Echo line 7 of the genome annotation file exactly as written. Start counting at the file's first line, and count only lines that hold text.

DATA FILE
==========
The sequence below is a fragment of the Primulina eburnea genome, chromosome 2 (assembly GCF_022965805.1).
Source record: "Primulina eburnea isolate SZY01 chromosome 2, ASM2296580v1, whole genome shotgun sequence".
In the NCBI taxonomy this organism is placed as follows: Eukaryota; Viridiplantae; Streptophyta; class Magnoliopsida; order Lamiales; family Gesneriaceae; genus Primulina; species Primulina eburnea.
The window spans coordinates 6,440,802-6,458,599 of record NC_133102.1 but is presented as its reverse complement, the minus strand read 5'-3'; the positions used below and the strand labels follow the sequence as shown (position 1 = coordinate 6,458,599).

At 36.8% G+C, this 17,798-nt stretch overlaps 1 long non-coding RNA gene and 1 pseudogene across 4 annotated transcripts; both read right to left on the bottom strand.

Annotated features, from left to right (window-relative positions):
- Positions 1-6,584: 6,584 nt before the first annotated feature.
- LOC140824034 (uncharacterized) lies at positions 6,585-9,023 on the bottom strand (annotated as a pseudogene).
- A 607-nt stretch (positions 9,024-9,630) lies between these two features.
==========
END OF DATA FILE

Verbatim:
- Positions 1-6,584: 6,584 nt before the first annotated feature.